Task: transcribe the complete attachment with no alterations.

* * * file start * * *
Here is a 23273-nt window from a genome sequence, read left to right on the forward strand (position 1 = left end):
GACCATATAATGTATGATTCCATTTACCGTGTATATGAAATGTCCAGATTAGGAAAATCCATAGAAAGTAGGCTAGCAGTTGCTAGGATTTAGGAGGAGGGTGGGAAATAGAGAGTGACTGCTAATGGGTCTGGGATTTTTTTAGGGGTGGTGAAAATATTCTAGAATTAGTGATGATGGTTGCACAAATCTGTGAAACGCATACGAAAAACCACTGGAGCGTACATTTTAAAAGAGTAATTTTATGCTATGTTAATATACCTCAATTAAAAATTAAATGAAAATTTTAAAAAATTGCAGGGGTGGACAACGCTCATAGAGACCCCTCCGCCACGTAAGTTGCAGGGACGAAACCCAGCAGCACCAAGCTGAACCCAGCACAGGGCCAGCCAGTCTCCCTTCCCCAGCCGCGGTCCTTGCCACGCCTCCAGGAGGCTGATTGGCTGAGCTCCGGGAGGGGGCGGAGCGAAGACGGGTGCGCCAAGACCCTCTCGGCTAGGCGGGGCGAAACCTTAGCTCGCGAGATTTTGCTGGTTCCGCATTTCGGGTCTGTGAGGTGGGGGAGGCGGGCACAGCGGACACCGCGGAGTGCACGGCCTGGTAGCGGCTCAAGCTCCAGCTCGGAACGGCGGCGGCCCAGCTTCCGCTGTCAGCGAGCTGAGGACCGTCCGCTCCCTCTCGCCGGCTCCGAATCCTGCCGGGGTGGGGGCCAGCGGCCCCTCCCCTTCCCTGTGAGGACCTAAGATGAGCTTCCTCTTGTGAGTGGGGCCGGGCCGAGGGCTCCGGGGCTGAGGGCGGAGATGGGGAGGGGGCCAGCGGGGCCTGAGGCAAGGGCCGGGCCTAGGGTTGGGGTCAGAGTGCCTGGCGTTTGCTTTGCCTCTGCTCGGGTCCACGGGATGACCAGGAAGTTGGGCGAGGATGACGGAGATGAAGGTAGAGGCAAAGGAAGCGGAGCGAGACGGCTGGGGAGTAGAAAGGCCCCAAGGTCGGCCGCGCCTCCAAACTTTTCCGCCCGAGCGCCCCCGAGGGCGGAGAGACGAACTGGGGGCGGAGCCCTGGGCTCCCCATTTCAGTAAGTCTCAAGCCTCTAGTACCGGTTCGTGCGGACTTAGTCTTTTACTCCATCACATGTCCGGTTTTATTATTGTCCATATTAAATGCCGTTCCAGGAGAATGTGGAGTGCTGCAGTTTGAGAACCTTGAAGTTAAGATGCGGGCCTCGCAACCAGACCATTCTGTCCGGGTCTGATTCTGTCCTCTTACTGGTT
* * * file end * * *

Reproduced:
Here is a 23273-nt window from a genome sequence, read left to right on the forward strand (position 1 = left end):
GACCATATAATGTATGATTCCATTTACCGTGTATATGAAATGTCCAGATTAGGAAAATCCATAGAAAGTAGGCTAGCAGTTGCTAGGATTTAGGAGGAGGGTGGGAAATAGAGAGTGACTGCTAATGGGTCTGGGATTTTTTTAGGGGTGGTGAAAATATTCTAGAATTAGTGATGATGGTTGCACAAATCTGTGAAACGCATACGAAAAACCACTGGAGCGTACATTTTAAAAGAGTAATTTTATGCTATGTTAATATACCTCAATTAAAAATTAAATGAAAATTTTAAAAAATTGCAGGGGTGGACAACGCTCATAGAGACCCCTCCGCCACGTAAGTTGCAGGGACGAAACCCAGCAGCACCAAGCTGAACCCAGCACAGGGCCAGCCAGTCTCCCTTCCCCAGCCGCGGTCCTTGCCACGCCTCCAGGAGGCTGATTGGCTGAGCTCCGGGAGGGGGCGGAGCGAAGACGGGTGCGCCAAGACCCTCTCGGCTAGGCGGGGCGAAACCTTAGCTCGCGAGATTTTGCTGGTTCCGCATTTCGGGTCTGTGAGGTGGGGGAGGCGGGCACAGCGGACACCGCGGAGTGCACGGCCTGGTAGCGGCTCAAGCTCCAGCTCGGAACGGCGGCGGCCCAGCTTCCGCTGTCAGCGAGCTGAGGACCGTCCGCTCCCTCTCGCCGGCTCCGAATCCTGCCGGGGTGGGGGCCAGCGGCCCCTCCCCTTCCCTGTGAGGACCTAAGATGAGCTTCCTCTTGTGAGTGGGGCCGGGCCGAGGGCTCCGGGGCTGAGGGCGGAGATGGGGAGGGGGCCAGCGGGGCCTGAGGCAAGGGCCGGGCCTAGGGTTGGGGTCAGAGTGCCTGGCGTTTGCTTTGCCTCTGCTCGGGTCCACGGGATGACCAGGAAGTTGGGCGAGGATGACGGAGATGAAGGTAGAGGCAAAGGAAGCGGAGCGAGACGGCTGGGGAGTAGAAAGGCCCCAAGGTCGGCCGCGCCTCCAAACTTTTCCGCCCGAGCGCCCCCGAGGGCGGAGAGACGAACTGGGGGCGGAGCCCTGGGCTCCCCATTTCAGTAAGTCTCAAGCCTCTAGTACCGGTTCGTGCGGACTTAGTCTTTTACTCCATCACATGTCCGGTTTTATTATTGTCCATATTAAATGCCGTTCCAGGAGAATGTGGAGTGCTGCAGTTTGAGAACCTTGAAGTTAAGATGCGGGCCTCGCAACCAGACCATTCTGTCCGGGTCTGATTCTGTCCTCTTACTGGTT